First Anglican Use pew missal published

To order the Divine Worship Sunday Missal (People's Edition)

By: Ordinariates Established by Anglicanorum Coetibus

Format: Paperback


Mark Thomas

ByzRus said...

I cannot imagine that our heavenly reward is as bland as PF portrays it to be here on Earth. I'm not advocating miles of lace and brocade but, his demeanor, lack of inflection, lack of beauty other than the building itself (excluding the modern Roman parishes) makes one struggle to be inspired and uplifted by how he serves the liturgy.

Fr Martin Fox said...

I don't begrudge Pope Francis his preferences. I don't entirely agree; but overall, he is pretty reverent in his celebration of the Mass, and that is the main thing. On the other hand, I really resent those cheap, small people who use the contrast between the Holy Father's approach, and his predecessor, as a way to score points.

A bit of advice to those people? Your knocks on Pope Benedict don't harm him; but they do damage you.

Anonymous said...

I think that if you think your "heavenly reward" is going to be definable in terms of how ANYTHING, bland or sumptuous, is portrayed or presented on earth, you are selling God short.

ByzRus said...

Fr. Fox -

You are right. PF is certainly entitled to his preferences. You are also right in that the styles of HH and, his predecessor, are quite different however, the two are unified by reverence. That aside, and to me, Benedict XVI radiated a joy at liturgy beyond smiling and hand gestures - a joy that seemed tangible and made me want to be part of what was being celebrated, even if remotely and with a time delay. I miss that.

Anonymous @ 6:38: Thank you for your thoughts however, give me a bit more credit than to think that I take such a simplistic view.

Anonymous said...

Byz, I simply commented on what you said: "I cannot imagine that our heavenly reward is as bland as PF portrays it to be here on Earth.". Eye has not seen, ear has not heard. The sumptuous displays of past pontificates is as dust in comparison to what awaits the Elect.


John Nolan said...

By wearing vestments from the Vatican treasury Benedict was asserting his humility with regard to his high office, as well as a continuity with his predecessors.

Francis, on the other hand, by deliberately 'dressing down' to the extent of not even wearing choir dress (which he was happy to do as a cardinal) is asserting both his arrogance and his contempt for his predecessors.

His so-called humility is as genuine as that of Uriah Heep in 'David Copperfield'.

Fr. Allan J. McDonald said...

After more than five years of Pope Francis not wearing papal regalia, it would look very silly of him to start using it as it just wouldn't fit him or his personality.

However I have contended that for a man like him who disdains papal protocol and the trappings of the "court" it would have indeed shown true humility for him to acquiesce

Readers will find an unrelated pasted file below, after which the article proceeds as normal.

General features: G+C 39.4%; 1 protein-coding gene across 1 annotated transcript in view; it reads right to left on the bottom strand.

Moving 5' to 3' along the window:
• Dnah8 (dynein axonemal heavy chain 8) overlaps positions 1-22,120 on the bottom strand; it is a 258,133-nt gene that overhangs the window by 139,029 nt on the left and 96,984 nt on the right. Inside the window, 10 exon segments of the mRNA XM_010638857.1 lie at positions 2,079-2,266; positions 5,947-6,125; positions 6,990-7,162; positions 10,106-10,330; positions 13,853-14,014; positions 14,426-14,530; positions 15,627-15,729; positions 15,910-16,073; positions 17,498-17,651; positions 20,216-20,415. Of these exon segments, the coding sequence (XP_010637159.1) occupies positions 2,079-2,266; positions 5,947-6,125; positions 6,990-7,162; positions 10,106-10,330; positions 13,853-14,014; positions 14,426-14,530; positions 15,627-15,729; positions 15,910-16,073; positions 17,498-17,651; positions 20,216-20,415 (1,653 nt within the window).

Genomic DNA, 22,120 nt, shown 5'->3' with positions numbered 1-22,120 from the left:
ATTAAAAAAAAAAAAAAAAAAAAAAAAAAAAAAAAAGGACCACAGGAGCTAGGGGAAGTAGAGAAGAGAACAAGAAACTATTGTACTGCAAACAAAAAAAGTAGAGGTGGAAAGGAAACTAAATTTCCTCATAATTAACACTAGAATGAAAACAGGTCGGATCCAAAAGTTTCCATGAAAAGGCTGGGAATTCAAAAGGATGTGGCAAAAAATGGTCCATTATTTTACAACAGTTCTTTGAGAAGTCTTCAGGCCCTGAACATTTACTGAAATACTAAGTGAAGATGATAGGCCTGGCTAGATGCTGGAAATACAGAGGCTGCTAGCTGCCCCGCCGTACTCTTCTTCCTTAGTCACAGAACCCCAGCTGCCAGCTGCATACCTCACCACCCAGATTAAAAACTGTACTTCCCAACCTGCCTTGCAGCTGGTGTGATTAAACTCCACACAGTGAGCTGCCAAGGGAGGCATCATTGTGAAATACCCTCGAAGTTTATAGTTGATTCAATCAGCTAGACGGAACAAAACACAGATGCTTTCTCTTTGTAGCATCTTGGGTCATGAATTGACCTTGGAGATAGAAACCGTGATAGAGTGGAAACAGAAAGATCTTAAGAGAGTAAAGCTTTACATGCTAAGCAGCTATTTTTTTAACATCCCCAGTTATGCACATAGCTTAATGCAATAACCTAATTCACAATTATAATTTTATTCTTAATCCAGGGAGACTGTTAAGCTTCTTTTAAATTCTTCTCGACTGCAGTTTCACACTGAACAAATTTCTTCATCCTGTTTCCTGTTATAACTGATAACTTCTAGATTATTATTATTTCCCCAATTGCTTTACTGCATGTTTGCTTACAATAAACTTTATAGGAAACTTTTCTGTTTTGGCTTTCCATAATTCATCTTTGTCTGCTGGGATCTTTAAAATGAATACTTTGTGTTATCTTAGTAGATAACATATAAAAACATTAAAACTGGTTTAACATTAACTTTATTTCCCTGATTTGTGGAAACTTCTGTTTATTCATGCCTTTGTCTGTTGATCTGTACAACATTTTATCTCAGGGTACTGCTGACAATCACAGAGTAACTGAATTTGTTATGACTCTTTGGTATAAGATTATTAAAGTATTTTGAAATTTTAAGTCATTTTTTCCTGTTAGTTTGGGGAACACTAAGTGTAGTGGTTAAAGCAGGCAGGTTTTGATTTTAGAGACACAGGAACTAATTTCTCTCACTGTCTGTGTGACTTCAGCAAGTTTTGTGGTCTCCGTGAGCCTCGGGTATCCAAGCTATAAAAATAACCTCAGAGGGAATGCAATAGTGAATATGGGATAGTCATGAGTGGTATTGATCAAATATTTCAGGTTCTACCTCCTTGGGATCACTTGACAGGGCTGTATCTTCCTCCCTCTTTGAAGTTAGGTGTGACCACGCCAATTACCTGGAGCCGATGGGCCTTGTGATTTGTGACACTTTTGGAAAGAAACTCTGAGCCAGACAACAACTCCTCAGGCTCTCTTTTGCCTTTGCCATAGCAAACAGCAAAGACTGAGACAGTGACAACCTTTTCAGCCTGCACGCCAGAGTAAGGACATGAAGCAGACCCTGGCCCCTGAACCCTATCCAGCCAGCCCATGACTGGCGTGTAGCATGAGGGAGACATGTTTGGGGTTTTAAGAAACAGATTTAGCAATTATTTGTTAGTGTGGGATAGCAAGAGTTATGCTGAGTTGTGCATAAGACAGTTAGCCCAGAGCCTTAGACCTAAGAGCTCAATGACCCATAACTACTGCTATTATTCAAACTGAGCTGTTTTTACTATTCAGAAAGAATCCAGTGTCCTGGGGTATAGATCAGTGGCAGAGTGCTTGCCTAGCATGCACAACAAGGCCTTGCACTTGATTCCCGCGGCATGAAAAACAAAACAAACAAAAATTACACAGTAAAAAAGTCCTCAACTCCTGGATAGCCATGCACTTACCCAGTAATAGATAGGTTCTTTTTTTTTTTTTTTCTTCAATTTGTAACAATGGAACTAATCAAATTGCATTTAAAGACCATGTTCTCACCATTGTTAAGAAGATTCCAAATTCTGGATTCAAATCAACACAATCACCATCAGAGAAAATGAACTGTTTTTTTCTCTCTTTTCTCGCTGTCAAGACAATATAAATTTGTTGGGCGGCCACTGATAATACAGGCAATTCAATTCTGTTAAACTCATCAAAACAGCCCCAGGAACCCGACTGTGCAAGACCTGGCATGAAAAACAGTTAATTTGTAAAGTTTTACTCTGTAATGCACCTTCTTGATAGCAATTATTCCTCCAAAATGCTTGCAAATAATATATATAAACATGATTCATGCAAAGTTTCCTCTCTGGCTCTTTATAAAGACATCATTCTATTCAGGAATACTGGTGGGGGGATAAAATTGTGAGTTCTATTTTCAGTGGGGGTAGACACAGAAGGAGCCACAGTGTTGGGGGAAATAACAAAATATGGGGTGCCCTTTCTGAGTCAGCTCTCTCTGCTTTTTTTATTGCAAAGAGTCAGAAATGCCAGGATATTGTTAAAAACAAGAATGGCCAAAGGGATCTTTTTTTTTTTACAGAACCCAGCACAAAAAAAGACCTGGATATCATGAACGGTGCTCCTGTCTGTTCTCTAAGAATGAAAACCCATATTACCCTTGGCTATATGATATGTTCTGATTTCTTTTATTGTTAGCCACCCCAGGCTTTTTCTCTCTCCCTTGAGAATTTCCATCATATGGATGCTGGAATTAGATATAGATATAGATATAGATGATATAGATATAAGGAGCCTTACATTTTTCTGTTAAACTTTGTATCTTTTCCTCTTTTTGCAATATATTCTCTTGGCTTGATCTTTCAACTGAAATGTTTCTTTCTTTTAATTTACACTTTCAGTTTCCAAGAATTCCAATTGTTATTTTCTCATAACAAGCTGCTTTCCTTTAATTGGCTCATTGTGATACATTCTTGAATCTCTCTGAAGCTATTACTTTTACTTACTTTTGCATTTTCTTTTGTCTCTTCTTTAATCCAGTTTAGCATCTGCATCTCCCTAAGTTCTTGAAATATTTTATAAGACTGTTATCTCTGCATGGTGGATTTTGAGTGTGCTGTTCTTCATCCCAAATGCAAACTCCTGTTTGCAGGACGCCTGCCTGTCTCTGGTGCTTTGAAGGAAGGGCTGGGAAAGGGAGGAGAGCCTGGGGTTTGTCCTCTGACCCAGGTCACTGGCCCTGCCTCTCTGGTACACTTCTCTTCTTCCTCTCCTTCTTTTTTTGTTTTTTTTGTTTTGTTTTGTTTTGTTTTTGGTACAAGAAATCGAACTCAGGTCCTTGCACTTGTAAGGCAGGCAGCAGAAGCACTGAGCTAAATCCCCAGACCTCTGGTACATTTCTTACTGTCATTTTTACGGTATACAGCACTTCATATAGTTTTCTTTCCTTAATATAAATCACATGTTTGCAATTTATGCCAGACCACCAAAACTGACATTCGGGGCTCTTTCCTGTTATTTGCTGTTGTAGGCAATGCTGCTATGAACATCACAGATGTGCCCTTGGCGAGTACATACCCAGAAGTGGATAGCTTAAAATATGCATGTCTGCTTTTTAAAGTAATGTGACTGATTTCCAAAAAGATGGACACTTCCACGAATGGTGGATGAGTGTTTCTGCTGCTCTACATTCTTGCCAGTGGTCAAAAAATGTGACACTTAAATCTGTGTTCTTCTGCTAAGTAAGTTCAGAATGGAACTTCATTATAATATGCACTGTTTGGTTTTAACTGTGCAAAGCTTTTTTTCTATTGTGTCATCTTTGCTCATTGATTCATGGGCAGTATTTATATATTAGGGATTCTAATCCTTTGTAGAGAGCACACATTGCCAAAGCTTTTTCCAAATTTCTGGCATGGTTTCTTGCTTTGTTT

to papal customs and costumes!

Apart from that I agree with you JN and I wonder how many others now agree with this assessment?

Православный физик said...

"Francis, on the other hand, by deliberately 'dressing down' to the extent of not even wearing choir dress (which he was happy to do as a cardinal) is asserting both his arrogance and his contempt for his predecessors.

His so-called humility is as genuine as that of Uriah Heep in 'David Copperfield'."

Pretty much this, I havent been in Roman circles in so long, I often forget these problems. But as an Easterner, it is rather embarrassing that amongst his peers, Pope Francis more iften times than not is worst dressed in the room. The playing down of his office pretty much shows his arrogance to not receive what came before him. Why not give to God our best...

ByzRus said...
This comment has been removed by the author.
ByzRus said...

Joe Potillor said, "Why not give to God our best..."

That axiom of the Christian East is respected from afar by many in the West and, so often ignored when they offer liturgies in their own churches.

ByzRus said...

Pope Francis hopefully realizes that he is a temporary occupant of the chair. As such, he should honor his predecessors through continuity and not unduly hobble, through rupture, successors who might wish to do the same.

So, yes, Fr. AJM. I agree with your assessment.

Anonymous said...

The trappings of the "court" have nothing to do with the papacy.

In fact, they never did.

Regal trappings and the regalia of temporal rulers are as foreign to the Petrine Office as lipstick is to a pig.

We pretended for a long time that jewels, ermine, gold, palaces, etc., were part and parcel of the ministry of Peter. They aren't. Francis has reminded us of this. And some people don't like it.

John Nolan said...

Anonymous, even you should be aware that popes never assumed the regalia of temporal rulers. We don't need Bergoglio to remind us of this.

Cardinal Ratzinger, as Prefect of the Holy Office, turned up for work wearing a plain black cassock and a beret.

Liturgical vesture is an entirely different matter. Paul VI started the fashion for liturgical minimalism, which was continued by JP II. Benedict demonstrated that it was simply that - a fashion, and in many respects a deplorable one.

Anyone attending Midnight Mass at the London Oratory will see the celebrant and sacred ministers wearing the magnificent Arundel vestments, the gift of a 19th century Duchess of Norfolk.

If you regard them as the trappings of a court you are simply parading your ignorance (yet again).